Nick Kuepfler was up next, joined by his tape loops and beard. At the start of the set his body was at The Plant with us, but his mind clearly ventured off to cosmic shores. I enjoyed the apocalyptic drone of the tapes and the scattered aleatoric sounds, but the whole thing just barely crossed the line of how abstruse I like my music. The sounds were calming and spatial, yes. They took me somewhere else, but I was there too long. There wasn't enough harmony to dissolve the dissonance. At some points he would pull out the bow to play over his electric guitar, and during those short intervals I'd feel something not far from euphoria, but those harmonic breaks were just that. Then it was back to purposeful disorder. Dada. Kuepfer's music is deeper than the first turtle to remove his shell, and that's a little too deep for me. Good on him, though, and I hope he digs even deeper. Maybe one day he'll break through to whatever's on the other side.

When Sea Oleena came on she asked us all if we could please sit down. If a voice that soft asked us to lick our elbows for the entire show we would comply. Joining her on stage was her brother Luke Loseth (who she performs and records with for their band Holobody) on guitar, and a tall man with a perfect 'stache playing a very big cello.


I'm a sucker for songs that make me feel the way I do in dreams, and no one has a firmer hold on the dimethyltryptamine in my brain than does Sea Oleena. Indeed, dream music is the only thing I can think to label her style as. Cycling through her tracks you'll find heavily-reverbed slack-string ballads, punchy psychedelic folk that'll mangle your innards, and industrialized acoustic rhythms with drums that really get the shoulders leanin'. Regardless of diversity, all her songs have that central dreamy center, and have kept me company on many a sleepless night. Hearing her in person was something else, though.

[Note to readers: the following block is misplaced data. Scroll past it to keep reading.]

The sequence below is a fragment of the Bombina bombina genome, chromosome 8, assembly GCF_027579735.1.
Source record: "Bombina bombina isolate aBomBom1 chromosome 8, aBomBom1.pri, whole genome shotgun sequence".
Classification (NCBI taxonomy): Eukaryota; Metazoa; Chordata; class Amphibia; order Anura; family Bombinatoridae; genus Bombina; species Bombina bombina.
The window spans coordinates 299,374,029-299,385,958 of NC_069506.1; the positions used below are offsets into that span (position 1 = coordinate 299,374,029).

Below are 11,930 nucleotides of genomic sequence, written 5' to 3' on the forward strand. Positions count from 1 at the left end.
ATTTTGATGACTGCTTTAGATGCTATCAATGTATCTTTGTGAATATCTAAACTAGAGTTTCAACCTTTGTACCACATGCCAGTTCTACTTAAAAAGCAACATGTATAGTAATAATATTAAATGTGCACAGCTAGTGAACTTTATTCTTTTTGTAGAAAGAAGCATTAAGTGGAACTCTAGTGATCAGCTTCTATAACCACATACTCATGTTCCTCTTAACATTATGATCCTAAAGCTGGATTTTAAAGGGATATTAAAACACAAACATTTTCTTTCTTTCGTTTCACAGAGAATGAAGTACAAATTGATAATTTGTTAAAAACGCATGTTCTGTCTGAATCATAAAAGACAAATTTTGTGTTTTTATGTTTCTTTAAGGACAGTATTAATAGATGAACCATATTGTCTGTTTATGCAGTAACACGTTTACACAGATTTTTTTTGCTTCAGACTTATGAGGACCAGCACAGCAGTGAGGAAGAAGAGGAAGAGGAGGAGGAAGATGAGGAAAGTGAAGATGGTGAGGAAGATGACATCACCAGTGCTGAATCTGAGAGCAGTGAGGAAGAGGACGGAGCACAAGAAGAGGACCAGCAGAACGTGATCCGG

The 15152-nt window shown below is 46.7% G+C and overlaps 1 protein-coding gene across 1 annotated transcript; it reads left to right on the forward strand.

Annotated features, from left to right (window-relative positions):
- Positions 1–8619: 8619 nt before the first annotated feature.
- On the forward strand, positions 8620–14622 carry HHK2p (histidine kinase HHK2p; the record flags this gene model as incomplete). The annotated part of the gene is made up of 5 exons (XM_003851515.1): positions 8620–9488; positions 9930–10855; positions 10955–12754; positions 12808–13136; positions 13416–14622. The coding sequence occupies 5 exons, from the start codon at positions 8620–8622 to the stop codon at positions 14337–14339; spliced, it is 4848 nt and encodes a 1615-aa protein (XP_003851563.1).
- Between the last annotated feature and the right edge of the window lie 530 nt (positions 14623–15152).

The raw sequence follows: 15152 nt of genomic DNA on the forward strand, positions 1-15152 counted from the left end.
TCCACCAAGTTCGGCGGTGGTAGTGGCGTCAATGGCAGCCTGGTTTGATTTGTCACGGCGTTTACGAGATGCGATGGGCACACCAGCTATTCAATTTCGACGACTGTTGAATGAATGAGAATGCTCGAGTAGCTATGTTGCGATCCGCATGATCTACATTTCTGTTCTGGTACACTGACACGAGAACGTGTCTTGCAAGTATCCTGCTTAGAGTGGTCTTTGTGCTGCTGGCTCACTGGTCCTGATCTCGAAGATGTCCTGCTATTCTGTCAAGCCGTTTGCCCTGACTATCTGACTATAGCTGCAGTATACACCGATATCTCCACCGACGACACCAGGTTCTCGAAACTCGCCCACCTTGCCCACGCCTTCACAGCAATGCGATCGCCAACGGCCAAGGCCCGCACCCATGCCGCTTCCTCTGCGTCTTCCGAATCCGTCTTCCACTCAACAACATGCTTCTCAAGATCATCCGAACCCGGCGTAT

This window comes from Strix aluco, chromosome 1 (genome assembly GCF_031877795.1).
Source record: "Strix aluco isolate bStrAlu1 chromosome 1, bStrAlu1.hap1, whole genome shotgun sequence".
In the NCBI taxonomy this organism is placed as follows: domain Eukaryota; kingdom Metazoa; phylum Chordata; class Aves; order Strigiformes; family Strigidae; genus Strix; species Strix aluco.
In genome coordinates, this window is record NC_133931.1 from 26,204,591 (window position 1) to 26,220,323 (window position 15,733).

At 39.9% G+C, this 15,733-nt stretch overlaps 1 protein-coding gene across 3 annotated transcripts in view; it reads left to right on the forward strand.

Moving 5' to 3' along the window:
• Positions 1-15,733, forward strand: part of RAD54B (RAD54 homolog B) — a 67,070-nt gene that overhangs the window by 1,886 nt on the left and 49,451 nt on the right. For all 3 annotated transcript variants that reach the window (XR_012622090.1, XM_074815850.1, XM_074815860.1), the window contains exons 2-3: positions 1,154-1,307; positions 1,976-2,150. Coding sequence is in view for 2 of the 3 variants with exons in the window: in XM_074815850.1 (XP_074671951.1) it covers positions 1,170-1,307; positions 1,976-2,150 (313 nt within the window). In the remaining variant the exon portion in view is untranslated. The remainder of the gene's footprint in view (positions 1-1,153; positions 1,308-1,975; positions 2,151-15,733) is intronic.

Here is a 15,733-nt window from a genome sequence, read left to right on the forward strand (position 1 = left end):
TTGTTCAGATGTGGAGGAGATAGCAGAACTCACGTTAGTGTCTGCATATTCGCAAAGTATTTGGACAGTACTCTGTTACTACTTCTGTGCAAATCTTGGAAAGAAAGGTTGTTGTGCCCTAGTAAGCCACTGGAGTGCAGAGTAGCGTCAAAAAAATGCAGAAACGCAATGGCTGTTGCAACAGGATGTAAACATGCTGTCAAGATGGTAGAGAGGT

Forgive my shabbiness in saying things like "Words can not do justice" and "Time stopped" in describing Oleena's set, but the thing is that I really don't have the words to do justice to how I felt. And although time didn't really stop, the way I responded to it did. Any loitering thoughts I had about the past or future disappeared when she started singing, so I got to experience the lottery of being nowhere but the present for her entire set.

I'd look up at what was going on from time to time but mostly my eyes were glued to one of the wooden tiles on the floor. On my end there was some slow head swaying and progressive perspiration. On hers was some sweet, sweet singing. Impossible singing. She'd keep me wide-eyed on that one little tile for a while, then she'd stride up the aural scale like you can imagine an angel would have, and I'd literally shake my head like a dog for a second and think Are you serious?

Between her own songs she covered Beyonce's "Crazy in Love" (yes she did) but she did it in a way that turned that pop-y exclamation of butterfried bliss to a sad, sarcastic voicing of a love left unreciprocated. How did she do that, you ask? She drastically lowered the BPM and played it without any trumpets or Jay-Z. But then she also did it by being curious as to why things are thought to be so immovable, and by being in touch with that warm blue funk all humans have in their hearts.


So, how to describe Sea Oleena? She is the ocean without the smell of salt and fish. She is the voice that inhabits your thoughts as you think back on childhood car rides to La Ronde. If kashmir could talk, it would hear Sea Oleena singing and think, "Damn, that is soft."

Look her up.